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Hearth & Home September 2018

Parting Shot: Train-Smoking

On the day of this writing, Yucca Valley, California, is at 93 degrees F. Wikipedia tells us that the population is around 21,652, and that the town is 27 miles north of Palm Springs. Yes, that Palm Springs where Frank Sinatra had a home in which he threw many a party. In short, he had fun.

The same can be said of Randy McKnight. “I’m just having fun,” he says. “I’m 69 now and I’m tired of doing what everybody else wants. I want to do what I like.”

For 50 years, McKnight worked at his trade, which was structural steel fabrication “for really big, complicated houses, expensive ones, with big arches and strange looking roofs. Basically, I would build a frame out of steel that others would fill in with glass and wood.

“I worked for the most hard-headed architects, engineers, owners, and designers. Now I want to do what I like.”

McKnight likes to create enormous barbecues out of steel, each one with a particular theme and capable of feeding hundreds of people. He considers himself a metal fabrication artist, and has every right to do so.

His latest endeavor is an old-time locomotive. The body is a six-foot area divided into a two-foot section and a four-foot section. A rotisserie shaft goes all the way through. “You could put in a 700 to 800 lb. pig if you wanted; I made everything heavy enough so you could really load it up,” he says. “You can look through the window and see what’s going on; you don’t have to open it.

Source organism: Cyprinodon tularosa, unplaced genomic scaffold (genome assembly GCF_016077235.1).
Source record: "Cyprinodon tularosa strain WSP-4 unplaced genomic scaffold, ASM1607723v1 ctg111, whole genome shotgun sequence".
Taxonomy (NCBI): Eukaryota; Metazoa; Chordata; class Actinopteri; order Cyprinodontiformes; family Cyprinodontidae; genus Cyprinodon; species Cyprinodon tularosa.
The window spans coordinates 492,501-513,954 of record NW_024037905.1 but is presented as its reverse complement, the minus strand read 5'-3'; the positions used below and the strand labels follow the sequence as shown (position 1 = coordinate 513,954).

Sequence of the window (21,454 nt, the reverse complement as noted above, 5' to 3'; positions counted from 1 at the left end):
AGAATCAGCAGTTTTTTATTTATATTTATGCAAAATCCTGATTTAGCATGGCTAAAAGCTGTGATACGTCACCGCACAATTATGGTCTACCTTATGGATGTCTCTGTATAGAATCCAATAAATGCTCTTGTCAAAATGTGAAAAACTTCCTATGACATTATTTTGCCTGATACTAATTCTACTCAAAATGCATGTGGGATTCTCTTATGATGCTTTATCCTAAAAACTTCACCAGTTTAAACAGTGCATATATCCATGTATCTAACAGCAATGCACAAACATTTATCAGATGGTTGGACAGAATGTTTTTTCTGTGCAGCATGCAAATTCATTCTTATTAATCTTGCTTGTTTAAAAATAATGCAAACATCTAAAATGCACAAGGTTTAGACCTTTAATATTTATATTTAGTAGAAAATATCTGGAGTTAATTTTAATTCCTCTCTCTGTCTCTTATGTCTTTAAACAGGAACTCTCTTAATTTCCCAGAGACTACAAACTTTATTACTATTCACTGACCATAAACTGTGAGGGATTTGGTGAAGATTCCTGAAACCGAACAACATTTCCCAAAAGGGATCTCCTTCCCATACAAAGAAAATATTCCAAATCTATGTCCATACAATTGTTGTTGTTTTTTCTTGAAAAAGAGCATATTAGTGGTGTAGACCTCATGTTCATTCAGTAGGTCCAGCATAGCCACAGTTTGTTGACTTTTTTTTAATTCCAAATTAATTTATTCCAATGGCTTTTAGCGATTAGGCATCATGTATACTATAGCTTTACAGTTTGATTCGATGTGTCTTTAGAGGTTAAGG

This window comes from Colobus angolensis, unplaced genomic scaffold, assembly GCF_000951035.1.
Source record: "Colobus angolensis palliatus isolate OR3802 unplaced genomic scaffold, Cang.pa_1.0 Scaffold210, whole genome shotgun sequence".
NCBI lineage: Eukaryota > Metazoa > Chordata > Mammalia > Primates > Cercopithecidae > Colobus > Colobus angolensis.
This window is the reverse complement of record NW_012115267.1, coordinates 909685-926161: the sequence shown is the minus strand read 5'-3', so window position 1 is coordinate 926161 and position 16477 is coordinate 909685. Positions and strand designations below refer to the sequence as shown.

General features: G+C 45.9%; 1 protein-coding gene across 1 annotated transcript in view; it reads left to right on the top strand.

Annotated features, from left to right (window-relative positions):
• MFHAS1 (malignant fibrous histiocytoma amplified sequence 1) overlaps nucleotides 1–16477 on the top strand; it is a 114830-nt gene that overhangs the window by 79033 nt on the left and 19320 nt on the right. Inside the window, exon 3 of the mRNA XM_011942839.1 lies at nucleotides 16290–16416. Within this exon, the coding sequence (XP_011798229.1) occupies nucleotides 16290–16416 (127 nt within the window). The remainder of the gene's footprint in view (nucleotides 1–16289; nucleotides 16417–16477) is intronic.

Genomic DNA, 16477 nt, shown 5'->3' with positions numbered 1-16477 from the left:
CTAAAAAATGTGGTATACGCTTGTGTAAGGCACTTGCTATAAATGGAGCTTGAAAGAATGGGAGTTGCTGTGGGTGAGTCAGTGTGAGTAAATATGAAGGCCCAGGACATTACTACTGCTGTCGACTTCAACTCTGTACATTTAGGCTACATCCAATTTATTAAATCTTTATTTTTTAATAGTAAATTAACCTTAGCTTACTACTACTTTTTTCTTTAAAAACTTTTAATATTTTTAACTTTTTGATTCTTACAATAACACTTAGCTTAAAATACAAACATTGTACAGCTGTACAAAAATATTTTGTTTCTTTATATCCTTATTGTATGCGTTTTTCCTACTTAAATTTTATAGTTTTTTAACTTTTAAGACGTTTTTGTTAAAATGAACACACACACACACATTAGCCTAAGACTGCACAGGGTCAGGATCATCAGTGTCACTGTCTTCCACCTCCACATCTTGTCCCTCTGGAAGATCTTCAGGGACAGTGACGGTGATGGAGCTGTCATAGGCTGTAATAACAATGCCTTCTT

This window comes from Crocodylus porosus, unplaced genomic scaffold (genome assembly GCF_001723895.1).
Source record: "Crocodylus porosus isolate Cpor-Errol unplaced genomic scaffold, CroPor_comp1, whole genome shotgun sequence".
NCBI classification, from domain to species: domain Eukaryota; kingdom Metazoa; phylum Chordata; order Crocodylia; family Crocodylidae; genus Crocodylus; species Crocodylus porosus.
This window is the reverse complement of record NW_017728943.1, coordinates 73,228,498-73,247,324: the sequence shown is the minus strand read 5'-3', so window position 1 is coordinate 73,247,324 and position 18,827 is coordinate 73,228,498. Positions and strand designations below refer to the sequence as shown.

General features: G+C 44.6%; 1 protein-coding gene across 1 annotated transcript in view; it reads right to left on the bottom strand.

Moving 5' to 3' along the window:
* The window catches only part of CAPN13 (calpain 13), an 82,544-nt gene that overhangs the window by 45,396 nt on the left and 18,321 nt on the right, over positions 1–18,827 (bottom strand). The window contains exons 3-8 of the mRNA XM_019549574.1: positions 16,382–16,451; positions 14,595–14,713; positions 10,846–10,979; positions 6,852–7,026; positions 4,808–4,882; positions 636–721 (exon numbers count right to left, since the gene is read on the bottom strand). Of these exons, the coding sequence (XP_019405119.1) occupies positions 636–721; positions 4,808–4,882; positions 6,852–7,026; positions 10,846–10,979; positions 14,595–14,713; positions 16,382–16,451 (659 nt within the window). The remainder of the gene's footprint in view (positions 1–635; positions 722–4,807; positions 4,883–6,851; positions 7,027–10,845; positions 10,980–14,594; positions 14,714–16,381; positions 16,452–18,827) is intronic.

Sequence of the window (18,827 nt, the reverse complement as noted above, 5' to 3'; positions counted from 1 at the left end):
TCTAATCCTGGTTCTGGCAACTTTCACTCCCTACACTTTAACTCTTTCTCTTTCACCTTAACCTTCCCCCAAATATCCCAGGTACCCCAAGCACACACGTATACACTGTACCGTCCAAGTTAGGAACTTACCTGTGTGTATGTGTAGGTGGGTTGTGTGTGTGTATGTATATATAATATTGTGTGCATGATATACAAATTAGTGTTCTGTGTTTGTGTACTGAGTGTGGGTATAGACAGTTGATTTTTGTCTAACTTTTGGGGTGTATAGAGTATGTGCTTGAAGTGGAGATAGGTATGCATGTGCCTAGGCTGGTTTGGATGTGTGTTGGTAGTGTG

“The front two feet is all stainless-steel rotisserie with hanging baskets. Then there are three levels of grills in the rest of it, and each rotator compartment has an upper drawer and a lower drawer.

“One of the ways I cook with it is to take a big, juicy steak, maybe a couple of inches thick, and grill it real fast on both sides, just sear it, then set it up on the rack and let it smoke. You might have 20 or 30 steaks in there, and you could certainly feed a lot of people with that.

“Underneath the bottom grill there is a tray in which to put wet chips and let them smoke. Let them smoke for six or eight hours at a low temperature, perhaps 250 degrees. Use whatever kind of sauce you want and let it cook four or six hours, and then you’ll have a steak that is not tough at all.

“In the back there’s a rotisserie with 10 baskets that are 18 inches long and six inches wide; you can put four chickens in each one of them, or some steaks. In the back is the flat grill where you can do bread or biscuits in the oven. Some people are really tuned in to cooking for others; they can feed 500 to 600 people easily.”

Asked what the locomotive grill will sell for, McKnight says, “God only knows. There’s $25,000 in materials in it right now.” Double that, at least, for the labor involved and we might be getting close.

The buyer won’t be a backyard griller or smoker. Most likely it will be a business, such as a Las Vegas resort, where the grill will be an attraction, and well worth the money. It may take a while, but someone will buy McKnight’s Locomotive, and be glad they did.

Meanwhile, Randy McKnight will be off creating another themed barbecue, and just having fun.


Randy McKnight. Phone: (760) 365-9872,
Website: www.hotshotbbqs.com.

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